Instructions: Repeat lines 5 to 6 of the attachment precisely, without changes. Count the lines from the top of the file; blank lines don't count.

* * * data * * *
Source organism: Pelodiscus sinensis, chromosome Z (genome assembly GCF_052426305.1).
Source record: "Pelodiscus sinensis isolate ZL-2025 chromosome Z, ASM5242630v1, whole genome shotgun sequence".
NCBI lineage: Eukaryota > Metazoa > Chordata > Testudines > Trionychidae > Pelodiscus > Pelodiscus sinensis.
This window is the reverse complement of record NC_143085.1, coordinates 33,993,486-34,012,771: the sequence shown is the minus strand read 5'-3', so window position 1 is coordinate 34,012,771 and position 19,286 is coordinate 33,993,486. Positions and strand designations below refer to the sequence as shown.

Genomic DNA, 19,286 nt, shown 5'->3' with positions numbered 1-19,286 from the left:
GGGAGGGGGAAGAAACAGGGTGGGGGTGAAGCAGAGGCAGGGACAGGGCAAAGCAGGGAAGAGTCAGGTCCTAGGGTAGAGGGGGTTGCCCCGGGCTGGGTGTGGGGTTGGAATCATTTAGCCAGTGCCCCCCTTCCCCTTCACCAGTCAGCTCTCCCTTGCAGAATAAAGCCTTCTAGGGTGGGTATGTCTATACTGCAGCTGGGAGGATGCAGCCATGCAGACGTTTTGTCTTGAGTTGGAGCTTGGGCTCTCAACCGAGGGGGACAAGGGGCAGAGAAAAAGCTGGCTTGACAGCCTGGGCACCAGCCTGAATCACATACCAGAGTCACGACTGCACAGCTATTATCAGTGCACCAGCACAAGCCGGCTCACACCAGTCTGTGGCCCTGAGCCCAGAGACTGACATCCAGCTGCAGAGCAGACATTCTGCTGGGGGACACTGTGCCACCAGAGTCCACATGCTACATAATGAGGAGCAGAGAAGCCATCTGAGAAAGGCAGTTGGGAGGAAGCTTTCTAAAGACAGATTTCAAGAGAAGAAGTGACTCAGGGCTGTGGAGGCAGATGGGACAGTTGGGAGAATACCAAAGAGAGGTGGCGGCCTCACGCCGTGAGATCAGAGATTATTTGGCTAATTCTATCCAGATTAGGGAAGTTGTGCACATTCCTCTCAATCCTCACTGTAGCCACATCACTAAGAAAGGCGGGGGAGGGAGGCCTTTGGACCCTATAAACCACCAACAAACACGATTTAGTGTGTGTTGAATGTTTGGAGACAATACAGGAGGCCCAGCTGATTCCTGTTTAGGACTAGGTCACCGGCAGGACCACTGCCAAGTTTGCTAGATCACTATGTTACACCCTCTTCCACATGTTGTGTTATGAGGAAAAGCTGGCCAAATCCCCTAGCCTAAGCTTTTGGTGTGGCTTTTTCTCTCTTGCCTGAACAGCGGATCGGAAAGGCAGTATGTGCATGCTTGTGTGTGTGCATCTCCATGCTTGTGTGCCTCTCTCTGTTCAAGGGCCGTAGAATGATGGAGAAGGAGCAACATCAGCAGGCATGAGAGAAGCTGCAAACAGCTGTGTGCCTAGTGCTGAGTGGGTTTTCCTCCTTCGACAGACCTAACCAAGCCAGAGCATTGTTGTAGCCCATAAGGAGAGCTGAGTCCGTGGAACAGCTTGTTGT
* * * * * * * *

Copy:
Genomic DNA, 19,286 nt, shown 5'->3' with positions numbered 1-19,286 from the left:
GGGAGGGGGAAGAAACAGGGTGGGGGTGAAGCAGAGGCAGGGACAGGGCAAAGCAGGGAAGAGTCAGGTCCTAGGGTAGAGGGGGTTGCCCCGGGCTGGGTGTGGGGTTGGAATCATTTAGCCAGTGCCCCCCTTCCCCTTCACCAGTCAGCTCTCCCTTGCAGAATAAAGCCTTCTAGGGTGGGTATGTCTATACTGCAGCTGGGAGGATGCAGCCATGCAGACGTTTTGTCTTGAGTTGGAGCTTGGGCTCTCAACCGAGGGGGACAAGGGGCAGAGAAAAAGCTGGCTTGACAGCCTGGGCACCAGCCTGAATCACATACCAGAGTCACGACTGCACAGCTATTATCAGTGCACCAGCACAAGCCGGCTCACACCAGTCTGTGGCCCTGAGCCCAGAGACTGACATCCAGCTGCAGAGCAGACATTCTGCTGGGGGACACTGTGCCACCAGAGTCCACATGCTACATAATGAGGAGCAGAGAAGCCATCTGAGAAAGGCAGTTGGGAGGAAGCTTTCTAAAGACAGATTTCAAGAGAAGAAGTGACTCAGGGCTGTGGAGGCAGATGGGACAGTTGGGAGAATACCAAAGAGAGGTGGCGGCCTCACGCCGTGAGATCAGAGATTATTTGGCTAATTCTATCCAGATTAGGGAAGTTGTGCACATTCCTCTCAATCCTCACTGTAGCCACATCACTAAGAAAGGCGGGGGAGGGAGGCCTTTGGACCCTATAAACCACCAACAAACACGATTTAGTGTGTGTTGAATGTTTGGAGACAATACAGGAGGCCCAGCTGATTCCTGTTTAGGACTAGGTCACCGGCAGGACCACTGCCAAGTTTGCTAGATCACTATGTTACACCCTCTTCCACATGTTGTGTTATGAGGAAAAGCTGGCCAAATCCCCTAGCCTAAGCTTTTGGTGTGGCTTTTTCTCTCTTGCCTGAACAGCGGATCGGAAAGGCAGTATGTGCATGCTTGTGTGTGTGCATCTCCATGCTTGTGTGCCTCTCTCTGTTCAAGGGCCGTAGAATGATGGAGAAGGAGCAACATCAGCAGGCATGAGAGAAGCTGCAAACAGCTGTGTGCCTAGTGCTGAGTGGGTTTTCCTCCTTCGACAGACCTAACCAAGCCAGAGCATTGTTGTAGCCCATAAGGAGAGCTGAGTCCGTGGAACAGCTTGTTGT